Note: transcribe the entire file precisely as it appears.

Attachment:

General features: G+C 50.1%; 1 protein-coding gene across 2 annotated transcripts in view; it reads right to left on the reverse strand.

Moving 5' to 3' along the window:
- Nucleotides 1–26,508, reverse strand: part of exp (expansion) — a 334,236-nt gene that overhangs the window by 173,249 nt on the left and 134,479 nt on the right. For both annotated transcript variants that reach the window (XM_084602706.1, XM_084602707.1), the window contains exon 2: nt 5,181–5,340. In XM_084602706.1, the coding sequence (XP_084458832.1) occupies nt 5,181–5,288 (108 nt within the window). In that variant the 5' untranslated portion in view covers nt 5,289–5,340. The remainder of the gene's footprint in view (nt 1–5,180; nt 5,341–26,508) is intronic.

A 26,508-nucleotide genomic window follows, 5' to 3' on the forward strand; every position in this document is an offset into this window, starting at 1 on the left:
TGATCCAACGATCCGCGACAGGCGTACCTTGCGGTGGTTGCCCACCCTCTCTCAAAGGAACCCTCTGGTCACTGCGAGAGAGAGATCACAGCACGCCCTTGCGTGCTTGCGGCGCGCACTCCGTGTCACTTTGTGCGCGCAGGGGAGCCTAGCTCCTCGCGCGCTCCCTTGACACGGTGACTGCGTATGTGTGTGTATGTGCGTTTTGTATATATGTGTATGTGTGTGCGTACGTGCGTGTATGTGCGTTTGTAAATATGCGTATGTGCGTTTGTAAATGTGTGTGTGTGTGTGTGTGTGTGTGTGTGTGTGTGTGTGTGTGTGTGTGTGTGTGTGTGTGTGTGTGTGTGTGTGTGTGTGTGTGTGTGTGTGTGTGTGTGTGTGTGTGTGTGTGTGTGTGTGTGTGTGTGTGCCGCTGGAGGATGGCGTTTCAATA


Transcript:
General features: G+C 50.1%; 1 protein-coding gene across 2 annotated transcripts in view; it reads right to left on the reverse strand.

Moving 5' to 3' along the window:
- Nucleotides 1–26,508, reverse strand: part of exp (expansion) — a 334,236-nt gene that overhangs the window by 173,249 nt on the left and 134,479 nt on the right. For both annotated transcript variants that reach the window (XM_084602706.1, XM_084602707.1), the window contains exon 2: nt 5,181–5,340. In XM_084602706.1, the coding sequence (XP_084458832.1) occupies nt 5,181–5,288 (108 nt within the window). In that variant the 5' untranslated portion in view covers nt 5,289–5,340. The remainder of the gene's footprint in view (nt 1–5,180; nt 5,341–26,508) is intronic.

A 26,508-nucleotide genomic window follows, 5' to 3' on the forward strand; every position in this document is an offset into this window, starting at 1 on the left:
TGATCCAACGATCCGCGACAGGCGTACCTTGCGGTGGTTGCCCACCCTCTCTCAAAGGAACCCTCTGGTCACTGCGAGAGAGAGATCACAGCACGCCCTTGCGTGCTTGCGGCGCGCACTCCGTGTCACTTTGTGCGCGCAGGGGAGCCTAGCTCCTCGCGCGCTCCCTTGACACGGTGACTGCGTATGTGTGTGTATGTGCGTTTTGTATATATGTGTATGTGTGTGCGTACGTGCGTGTATGTGCGTTTGTAAATATGCGTATGTGCGTTTGTAAATGTGTGTGTGTGTGTGTGTGTGTGTGTGTGTGTGTGTGTGTGTGTGTGTGTGTGTGTGTGTGTGTGTGTGTGTGTGTGTGTGTGTGTGTGTGTGTGTGTGTGTGTGTGTGTGTGTGTGTGTGTGTGTGTGTGTGCCGCTGGAGGATGGCGTTTCAATA